Tuesday, 15 November 2016

Trinidad Scorpion Butch T Chilli

This year I am growing a few different varieties of chilli, ranging from sweet and mild to extremely and pointlessly hot, I am growing a mix of both remarkably rare and the extremely common.

I plan to isolate them all with bags and save seed.  I have some super rare varieties that were collected in remote villages and the like, very exciting.  The hottest variety of chilli that I am growing is Trinidad Scorpion Butch T (Capsicum chinese). This is a remarkable variety that I thought was worthy of a blog post, I will have to find the pictures of its fruit and add them to this post later.

A few years ago I heard of Trinidad Scorpion Butch T chilli.  At the time they were the world record hottest chilli with 1,463,700 Scoville Heat Units (SHU).  To put that in perspective, capsicum are 0 SHU, jalapeno chilli are under 10,000 SHU, tobasco chilli are under 50,000 SHU and a very hot habanero or a birds eye chilli are under 350,000 SHU.

At just shy of 1.5 million SHU the Trinidad Scorpion Butch T sounded like fun to grow with the kids!
Trinidad Scorpion Butch T
At the time the seeds were ridiculously expensive, I bought a few from a reputable seller.  There are so many dodgy thieves on ebay and the like and I was scared to pay so much and not get the real deal.  I didn't want to waste a year growing something else so spent more than I would have liked to be sure of getting the real thing.

They were not particularly difficult to germinate but, like any other chilli, they grew very slowly.  The plants were nothing spectacular to look at but had no issues with pests or diseases.  I grew them in a pot that was far too small and it was late in the season so I did not repot them or plant them in the soil as I was hoping to overwinter the plants.

That first year, even being planted late in the season, the plants flowered and produced one pod.  There were a few more but the cold weather made them abort.  That single lonely fruit was ripening slowly due to cool weather, I was very excited to try it, then one day it was gone!  I found parts of it ripped up and put in pots of other plants.  As far as we can gather one of the kids took this chilli, bit it, decided that it was not good to eat so tore it up, and then hid the evidence.

I wanted to eat it but didn't want to risk it as I didn't know where it had been or what had happened to it.  I tried dabbing a bit on my tongue and it was massively hot, hotter than anything I had ever eaten.  Considering that I only dabbed it on my tongue and did not actually eat any, that was a bit amazing.  I rubbed a little on my arm and felt the heat through my skin.

I was a bit disappointed that I did not get to eat any that year.  I have heard that they taste great, to quote the internet, Trinidad scorpion Butch t chilli tastes "refreshingly unique and stands out whereas most super hot chilli’s lack considerable flavor".  They sound delightful.  As I missed out on trying them I really wanted to overwinter and give them a try the following year.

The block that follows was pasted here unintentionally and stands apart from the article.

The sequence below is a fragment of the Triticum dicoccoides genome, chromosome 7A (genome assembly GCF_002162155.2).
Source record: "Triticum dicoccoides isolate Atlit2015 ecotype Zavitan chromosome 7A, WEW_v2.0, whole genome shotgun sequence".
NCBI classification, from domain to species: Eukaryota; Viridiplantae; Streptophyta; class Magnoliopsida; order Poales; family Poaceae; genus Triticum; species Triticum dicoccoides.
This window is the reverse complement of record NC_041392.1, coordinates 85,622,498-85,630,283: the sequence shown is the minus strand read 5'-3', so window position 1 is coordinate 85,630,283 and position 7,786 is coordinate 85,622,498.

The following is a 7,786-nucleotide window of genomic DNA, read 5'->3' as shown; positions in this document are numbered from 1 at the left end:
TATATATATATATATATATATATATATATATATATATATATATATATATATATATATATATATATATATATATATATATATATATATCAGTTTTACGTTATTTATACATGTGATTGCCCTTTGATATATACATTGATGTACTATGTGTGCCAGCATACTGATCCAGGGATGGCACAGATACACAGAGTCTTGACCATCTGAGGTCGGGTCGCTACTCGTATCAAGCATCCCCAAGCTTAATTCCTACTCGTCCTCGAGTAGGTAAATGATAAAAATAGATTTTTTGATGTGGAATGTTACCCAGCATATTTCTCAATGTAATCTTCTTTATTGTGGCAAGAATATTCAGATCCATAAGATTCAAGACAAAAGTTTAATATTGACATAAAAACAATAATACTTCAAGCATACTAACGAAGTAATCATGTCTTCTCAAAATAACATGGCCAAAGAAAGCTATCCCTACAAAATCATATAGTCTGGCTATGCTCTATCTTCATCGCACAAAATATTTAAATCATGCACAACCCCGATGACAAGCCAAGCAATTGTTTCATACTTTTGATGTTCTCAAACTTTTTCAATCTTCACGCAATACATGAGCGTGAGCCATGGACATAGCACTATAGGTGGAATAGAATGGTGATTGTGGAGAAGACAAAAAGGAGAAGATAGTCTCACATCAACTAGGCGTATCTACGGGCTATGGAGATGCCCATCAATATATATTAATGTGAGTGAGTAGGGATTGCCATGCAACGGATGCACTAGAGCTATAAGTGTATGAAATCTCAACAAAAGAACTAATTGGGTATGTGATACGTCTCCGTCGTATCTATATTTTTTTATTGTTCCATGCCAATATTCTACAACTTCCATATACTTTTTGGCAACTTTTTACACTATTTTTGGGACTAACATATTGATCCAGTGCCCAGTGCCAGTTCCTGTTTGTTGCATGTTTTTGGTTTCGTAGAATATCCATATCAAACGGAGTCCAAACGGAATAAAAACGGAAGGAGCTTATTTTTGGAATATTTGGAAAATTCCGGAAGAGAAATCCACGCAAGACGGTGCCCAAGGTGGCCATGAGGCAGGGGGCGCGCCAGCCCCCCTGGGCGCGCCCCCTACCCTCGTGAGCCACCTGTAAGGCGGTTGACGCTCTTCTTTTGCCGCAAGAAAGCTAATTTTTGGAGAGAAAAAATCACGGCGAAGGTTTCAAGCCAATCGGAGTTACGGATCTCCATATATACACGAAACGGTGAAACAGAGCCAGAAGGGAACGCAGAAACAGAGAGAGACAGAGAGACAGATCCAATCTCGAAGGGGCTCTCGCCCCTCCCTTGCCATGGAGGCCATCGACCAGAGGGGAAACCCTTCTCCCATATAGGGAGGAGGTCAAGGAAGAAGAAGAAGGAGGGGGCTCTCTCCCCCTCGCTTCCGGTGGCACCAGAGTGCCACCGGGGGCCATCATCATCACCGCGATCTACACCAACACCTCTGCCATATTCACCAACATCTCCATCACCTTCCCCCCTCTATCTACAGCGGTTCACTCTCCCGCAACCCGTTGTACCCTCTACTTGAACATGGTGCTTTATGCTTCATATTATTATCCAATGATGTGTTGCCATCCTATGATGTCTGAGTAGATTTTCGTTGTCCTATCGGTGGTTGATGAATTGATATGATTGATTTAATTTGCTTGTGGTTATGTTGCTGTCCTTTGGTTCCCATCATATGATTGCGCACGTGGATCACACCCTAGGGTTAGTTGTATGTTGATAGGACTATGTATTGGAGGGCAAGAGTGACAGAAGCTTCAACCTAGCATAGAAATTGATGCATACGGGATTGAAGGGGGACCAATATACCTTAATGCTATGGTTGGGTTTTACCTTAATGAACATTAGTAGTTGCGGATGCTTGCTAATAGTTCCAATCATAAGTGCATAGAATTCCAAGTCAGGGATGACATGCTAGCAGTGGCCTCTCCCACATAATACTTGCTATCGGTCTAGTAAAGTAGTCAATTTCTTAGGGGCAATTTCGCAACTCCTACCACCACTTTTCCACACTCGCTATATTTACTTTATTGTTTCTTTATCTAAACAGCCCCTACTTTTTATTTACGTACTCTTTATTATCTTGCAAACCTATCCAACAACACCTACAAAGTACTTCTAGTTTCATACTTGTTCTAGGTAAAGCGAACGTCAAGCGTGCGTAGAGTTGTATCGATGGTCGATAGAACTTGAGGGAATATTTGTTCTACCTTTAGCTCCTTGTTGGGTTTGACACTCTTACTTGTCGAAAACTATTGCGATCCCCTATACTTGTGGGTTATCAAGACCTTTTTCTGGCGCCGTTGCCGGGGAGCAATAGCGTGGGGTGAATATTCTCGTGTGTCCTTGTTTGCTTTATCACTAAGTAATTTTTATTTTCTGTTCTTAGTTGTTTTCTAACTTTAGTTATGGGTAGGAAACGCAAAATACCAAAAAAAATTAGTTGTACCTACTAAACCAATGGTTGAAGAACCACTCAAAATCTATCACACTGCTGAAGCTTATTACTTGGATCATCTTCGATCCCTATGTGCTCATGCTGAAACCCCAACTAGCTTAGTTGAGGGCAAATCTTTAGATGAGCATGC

Trinidad Scorpion Butch T after being overwintered

Overwintering Trinidad Scorpion Butch T chilli plants

That winter I over wintered my plants and had plans of repotting them in warmer weather.  Chilli are perennial vegetables and often produce poorly in their first year and a lot more in subsequent years.  Even highly productive varieties tend to produce even better in their second year.  People keep telling me that it is not possible to over winter chilli plants in frosty areas, fortunately they are wrong and it is simple to do.

If protected from frost chilli plants generally over winter well.  In my limited experience they do not suffer from chill injury, only freezing injury, so if you can keep the frost off they should be ok.  They will lose their leaves and look dreadful, but they generally survive if you keep the temperatures above freezing.  I have heard that they don't always survive no matter what you do, but the percentage is pretty high as I am yet to lose any.

My Trinidad Scorpion Butch T chilli plants overwintered nicely and grew like crazy in spring.  They flowered while my seed grown chilli were only an inch tall.  Much like overwintered tomato plants, overwintering chillli plants gets a crop a lot sooner than seed grown plants.

Due to health issues we sold our property and moved to town bringing the Trinidad scorpion butch t plants in their little pot.  As luck would have it I was offered a job somewhere else and had to move again, leaving my poor chilli plants overcrowded in that original pot but bringing them with us.

The plants flowered well, but in the move etc lost most of the fruit.  I ended up with about 3 good looking pods all ripening at different times.  The first one may not have been fully ripe when I picked it.
Trinidad Scorpion Butch T mid winter

What do I think Trinidad Scorpion Butch T taste like?